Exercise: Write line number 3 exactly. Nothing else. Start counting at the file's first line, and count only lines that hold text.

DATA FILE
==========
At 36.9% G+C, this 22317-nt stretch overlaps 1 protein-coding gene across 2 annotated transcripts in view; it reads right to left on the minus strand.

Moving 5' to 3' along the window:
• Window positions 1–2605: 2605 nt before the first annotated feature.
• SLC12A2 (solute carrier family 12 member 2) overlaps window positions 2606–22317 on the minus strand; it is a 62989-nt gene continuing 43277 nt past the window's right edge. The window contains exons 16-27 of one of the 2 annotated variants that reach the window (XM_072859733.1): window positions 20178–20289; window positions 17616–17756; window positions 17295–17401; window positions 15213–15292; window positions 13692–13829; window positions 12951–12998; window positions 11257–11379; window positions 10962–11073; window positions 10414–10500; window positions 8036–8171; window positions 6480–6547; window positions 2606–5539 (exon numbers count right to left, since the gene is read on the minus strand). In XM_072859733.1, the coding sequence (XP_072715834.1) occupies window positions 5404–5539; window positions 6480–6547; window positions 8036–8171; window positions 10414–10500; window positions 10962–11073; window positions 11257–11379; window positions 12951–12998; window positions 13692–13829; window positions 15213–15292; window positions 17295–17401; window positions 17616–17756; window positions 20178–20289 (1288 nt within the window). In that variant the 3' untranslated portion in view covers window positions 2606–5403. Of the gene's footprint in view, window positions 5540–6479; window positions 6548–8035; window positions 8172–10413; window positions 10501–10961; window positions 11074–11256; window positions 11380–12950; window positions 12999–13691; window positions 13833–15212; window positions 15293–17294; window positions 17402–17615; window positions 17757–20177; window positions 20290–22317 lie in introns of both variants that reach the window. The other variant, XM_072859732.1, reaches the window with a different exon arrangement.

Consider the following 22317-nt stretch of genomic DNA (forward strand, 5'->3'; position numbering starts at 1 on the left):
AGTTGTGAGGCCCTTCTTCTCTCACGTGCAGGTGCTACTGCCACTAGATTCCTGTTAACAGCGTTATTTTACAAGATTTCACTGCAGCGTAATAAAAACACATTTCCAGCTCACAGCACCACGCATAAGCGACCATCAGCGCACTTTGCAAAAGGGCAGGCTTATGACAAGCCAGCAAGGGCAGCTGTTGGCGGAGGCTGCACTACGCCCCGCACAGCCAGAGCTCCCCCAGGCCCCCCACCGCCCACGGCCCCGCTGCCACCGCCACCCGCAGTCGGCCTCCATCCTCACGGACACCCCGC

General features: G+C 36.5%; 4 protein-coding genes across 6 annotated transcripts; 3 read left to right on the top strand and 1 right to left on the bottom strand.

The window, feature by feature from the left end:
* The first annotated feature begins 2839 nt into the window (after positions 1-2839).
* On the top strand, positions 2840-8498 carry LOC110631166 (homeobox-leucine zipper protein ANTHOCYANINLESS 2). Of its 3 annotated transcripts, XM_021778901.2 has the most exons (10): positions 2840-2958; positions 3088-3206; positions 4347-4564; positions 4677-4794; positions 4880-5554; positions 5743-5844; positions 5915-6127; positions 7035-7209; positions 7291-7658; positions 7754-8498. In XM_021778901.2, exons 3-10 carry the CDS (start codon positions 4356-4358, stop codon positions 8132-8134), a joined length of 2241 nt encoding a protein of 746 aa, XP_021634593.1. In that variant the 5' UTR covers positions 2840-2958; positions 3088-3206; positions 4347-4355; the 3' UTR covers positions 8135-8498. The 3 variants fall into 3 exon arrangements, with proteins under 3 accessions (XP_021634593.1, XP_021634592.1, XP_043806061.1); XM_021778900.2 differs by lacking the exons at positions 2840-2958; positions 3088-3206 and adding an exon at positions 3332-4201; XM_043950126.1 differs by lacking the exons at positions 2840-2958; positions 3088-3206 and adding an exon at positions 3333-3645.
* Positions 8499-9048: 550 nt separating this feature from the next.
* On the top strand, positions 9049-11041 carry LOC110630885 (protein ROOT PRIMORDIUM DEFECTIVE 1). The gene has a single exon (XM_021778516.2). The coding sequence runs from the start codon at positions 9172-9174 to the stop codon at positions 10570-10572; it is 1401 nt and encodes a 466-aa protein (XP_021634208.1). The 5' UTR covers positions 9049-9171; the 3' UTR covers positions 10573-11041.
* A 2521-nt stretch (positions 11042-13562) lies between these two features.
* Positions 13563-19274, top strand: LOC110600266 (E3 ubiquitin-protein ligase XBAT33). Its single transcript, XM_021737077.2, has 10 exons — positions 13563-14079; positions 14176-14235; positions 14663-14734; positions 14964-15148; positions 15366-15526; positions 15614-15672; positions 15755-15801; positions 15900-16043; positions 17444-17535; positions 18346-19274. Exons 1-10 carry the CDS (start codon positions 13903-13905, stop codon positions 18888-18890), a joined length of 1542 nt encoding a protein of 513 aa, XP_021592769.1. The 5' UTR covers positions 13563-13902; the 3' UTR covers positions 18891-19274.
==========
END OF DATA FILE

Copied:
• Window positions 1–2605: 2605 nt before the first annotated feature.